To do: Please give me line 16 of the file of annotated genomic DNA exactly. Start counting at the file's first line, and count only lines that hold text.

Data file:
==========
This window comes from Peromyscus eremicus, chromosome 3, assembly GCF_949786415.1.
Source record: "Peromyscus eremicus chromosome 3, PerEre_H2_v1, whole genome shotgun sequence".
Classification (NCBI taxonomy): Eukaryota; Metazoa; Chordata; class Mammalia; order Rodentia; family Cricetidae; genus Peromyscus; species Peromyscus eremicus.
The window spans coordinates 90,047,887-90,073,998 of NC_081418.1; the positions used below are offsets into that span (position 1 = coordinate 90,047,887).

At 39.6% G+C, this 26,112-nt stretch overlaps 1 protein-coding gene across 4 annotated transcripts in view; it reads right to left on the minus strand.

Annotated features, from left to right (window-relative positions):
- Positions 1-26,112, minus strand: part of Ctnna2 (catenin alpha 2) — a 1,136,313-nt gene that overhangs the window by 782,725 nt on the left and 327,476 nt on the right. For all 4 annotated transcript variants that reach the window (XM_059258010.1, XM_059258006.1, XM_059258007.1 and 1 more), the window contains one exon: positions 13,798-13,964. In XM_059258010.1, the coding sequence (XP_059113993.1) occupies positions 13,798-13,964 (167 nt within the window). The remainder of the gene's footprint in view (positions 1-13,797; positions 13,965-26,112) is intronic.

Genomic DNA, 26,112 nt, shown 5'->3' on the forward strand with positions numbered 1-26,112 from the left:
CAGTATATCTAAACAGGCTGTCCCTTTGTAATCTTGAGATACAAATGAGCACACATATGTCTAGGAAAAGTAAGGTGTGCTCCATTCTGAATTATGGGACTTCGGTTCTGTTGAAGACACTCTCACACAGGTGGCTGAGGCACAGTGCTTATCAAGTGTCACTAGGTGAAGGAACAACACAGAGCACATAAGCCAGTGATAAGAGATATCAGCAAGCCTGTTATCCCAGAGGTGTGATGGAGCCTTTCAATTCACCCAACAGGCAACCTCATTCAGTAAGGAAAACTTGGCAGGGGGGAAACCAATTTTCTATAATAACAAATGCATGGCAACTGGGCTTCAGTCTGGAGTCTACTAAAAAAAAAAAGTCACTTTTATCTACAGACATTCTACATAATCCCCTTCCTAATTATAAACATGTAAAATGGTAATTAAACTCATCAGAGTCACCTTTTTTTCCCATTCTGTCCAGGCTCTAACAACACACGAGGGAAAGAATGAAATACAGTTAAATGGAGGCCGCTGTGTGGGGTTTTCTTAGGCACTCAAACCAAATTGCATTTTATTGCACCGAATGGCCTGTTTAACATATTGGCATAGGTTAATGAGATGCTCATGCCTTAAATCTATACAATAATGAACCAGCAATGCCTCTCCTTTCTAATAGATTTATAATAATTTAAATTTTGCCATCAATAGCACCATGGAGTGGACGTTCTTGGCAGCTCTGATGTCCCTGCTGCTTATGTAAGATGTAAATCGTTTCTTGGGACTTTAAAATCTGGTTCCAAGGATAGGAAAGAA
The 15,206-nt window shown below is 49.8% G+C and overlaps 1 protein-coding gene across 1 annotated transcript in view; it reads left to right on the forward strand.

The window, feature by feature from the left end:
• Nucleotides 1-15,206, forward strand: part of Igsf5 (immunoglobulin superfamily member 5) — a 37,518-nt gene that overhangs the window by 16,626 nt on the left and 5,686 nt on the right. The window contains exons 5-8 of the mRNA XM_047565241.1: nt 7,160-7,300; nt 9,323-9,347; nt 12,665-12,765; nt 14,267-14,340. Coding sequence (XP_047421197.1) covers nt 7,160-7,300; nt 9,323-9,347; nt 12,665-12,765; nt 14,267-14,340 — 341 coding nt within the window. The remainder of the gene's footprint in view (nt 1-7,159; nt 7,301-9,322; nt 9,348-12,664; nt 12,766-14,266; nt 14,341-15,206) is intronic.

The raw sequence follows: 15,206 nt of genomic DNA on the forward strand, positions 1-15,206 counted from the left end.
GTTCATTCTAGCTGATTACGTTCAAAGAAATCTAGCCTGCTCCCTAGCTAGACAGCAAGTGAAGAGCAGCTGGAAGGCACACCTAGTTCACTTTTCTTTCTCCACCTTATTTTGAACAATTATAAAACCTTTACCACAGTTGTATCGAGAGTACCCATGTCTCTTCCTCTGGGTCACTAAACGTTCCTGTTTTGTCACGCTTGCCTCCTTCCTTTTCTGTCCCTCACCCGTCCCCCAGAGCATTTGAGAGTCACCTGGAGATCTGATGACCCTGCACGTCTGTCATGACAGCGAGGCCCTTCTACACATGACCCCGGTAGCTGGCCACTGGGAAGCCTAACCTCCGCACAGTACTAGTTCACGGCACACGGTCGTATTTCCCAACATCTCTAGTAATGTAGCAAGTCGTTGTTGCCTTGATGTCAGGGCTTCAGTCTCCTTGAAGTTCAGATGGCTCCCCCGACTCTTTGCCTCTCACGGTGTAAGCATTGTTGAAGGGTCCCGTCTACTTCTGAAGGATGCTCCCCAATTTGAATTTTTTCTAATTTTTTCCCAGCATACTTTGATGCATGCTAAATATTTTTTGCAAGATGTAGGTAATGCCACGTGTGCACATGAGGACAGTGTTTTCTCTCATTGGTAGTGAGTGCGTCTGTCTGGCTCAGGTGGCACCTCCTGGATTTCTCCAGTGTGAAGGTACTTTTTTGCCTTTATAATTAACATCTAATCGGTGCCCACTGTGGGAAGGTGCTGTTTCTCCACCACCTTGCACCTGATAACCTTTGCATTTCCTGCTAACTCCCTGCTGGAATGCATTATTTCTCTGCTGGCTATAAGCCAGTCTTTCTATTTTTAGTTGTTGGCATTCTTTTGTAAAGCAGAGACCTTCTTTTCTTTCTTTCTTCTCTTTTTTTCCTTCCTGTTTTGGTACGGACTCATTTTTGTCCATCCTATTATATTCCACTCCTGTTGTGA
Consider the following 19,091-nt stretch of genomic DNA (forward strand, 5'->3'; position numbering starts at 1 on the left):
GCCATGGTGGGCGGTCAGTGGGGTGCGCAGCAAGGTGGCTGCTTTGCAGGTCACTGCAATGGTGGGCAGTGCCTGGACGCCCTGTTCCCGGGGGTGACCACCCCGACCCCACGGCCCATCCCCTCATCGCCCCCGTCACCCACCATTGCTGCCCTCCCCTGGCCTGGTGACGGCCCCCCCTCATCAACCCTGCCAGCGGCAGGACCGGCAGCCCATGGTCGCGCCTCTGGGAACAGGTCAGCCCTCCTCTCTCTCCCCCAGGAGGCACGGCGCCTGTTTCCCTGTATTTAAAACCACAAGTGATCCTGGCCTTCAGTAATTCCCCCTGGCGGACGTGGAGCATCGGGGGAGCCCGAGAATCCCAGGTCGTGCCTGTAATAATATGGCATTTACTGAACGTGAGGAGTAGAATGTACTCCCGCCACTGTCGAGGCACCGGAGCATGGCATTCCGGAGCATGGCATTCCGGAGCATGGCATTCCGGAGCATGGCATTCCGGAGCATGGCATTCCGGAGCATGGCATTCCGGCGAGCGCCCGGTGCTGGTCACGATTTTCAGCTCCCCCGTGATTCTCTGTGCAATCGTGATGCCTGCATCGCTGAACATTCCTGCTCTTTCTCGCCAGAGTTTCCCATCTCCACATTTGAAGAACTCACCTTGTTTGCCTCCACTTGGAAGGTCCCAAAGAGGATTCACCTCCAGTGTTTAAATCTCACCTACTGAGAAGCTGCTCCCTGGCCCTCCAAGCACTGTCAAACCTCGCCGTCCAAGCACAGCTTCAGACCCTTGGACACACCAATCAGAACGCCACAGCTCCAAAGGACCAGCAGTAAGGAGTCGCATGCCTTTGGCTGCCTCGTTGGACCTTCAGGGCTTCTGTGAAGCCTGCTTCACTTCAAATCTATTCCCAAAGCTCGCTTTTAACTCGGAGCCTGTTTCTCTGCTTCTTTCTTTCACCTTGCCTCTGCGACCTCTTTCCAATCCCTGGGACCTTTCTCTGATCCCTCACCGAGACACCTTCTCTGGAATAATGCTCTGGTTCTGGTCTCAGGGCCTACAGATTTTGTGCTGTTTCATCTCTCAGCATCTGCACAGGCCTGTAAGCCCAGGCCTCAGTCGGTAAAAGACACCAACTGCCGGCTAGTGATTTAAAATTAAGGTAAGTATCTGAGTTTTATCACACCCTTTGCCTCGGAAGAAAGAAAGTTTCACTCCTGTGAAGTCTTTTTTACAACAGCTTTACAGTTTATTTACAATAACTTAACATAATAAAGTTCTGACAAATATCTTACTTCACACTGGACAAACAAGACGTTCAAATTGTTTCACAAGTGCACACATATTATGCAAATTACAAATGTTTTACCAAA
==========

GCCATGGTGGGCGGTCAGTGGGGTGCGCAGCAAGGTGGCTGCTTTGCAGGTCACTGCAATGGTGGGCAGTGCCTGGACGCCCTGTTCCCGGGGGTGACCACCCCGACCCCACGGCCCATCCCCTCATCGCCCCCGTCACCCACCATTGCTGCCCTCCCCTGGCCTGGTGACGGCCCCCCCTCATCAACCCTGCCAGCGGCAGGACCGGCAGCCCATGGTCGCGCCTCTGGGAACAGGTCAGCCCTCCTCTCTCTCCCCCAGGAGGCACGGCGCCTGTTTCCCTGTATTTAAAACCACAAGTGATCCTGGCCTTCAGTAATTCCCCCTGGCGGACGTGGAGCATCGGGGGAGCCCGAGAATCCCAGGTCGTGCCTGTAATAATATGGCATTTACTGAACGTGAGGAGTAGAATGTACTCCCGCCACTGTCGAGGCACCGGAGCATGGCATTCCGGAGCATGGCATTCCGGAGCATGGCATTCCGGAGCATGGCATTCCGGAGCATGGCATTCCGGAGCATGGCATTCCGGCGAGCGCCCGGTGCTGGTCACGATTTTCAGCTCCCCCGTGATTCTCTGTGCAATCGTGATGCCTGCATCGCTGAACATTCCTGCTCTTTCTCGCCAGAGTTTCCCATCTCCACATTTGAAGAACTCACCTTGTTTGCCTCCACTTGGAAGGTCCCAAAGAGGATTCACCTCCAGTGTTTAAATCTCACCTACTGAGAAGCTGCTCCCTGGCCCTCCAAGCACTGTCAAACCTCGCCGTCCAAGCACAGCTTCAGACCCTTGGACACACCAATCAGAACGCCACAGCTCCAAAGGACCAGCAGTAAGGAGTCGCATGCCTTTGGCTGCCTCGTTGGACCTTCAGGGCTTCTGTGAAGCCTGCTTCACTTCAAATCTATTCCCAAAGCTCGCTTTTAACTCGGAGCCTGTTTCTCTGCTTCTTTCTTTCACCTTGCCTCTGCGACCTCTTTCCAATCCCTGGGACCTTTCTCTGATCCCTCACCGAGACACCTTCTCTGGAATAATGCTCTGGTTCTGGTCTCAGGGCCTACAGATTTTGTGCTGTTTCATCTCTCAGCATCTGCACAGGCCTGTAAGCCCAGGCCTCAGTCGGTAAAAGACACCAACTGCCGGCTAGTGATTTAAAATTAAGGTAAGTATCTGAGTTTTATCACACCCTTTGCCTCGGAAGAAAGAAAGTTTCACTCCTGTGAAGTCTTTTTTACAACAGCTTTACAGTTTATTTACAATAACTTAACATAATAAAGTTCTGACAAATATCTTACTTCACACTGGACAAACAAGACGTTCAAATTGTTTCACAAGTGCACACATATTATGCAAATTACAAATGTTTTACCAAA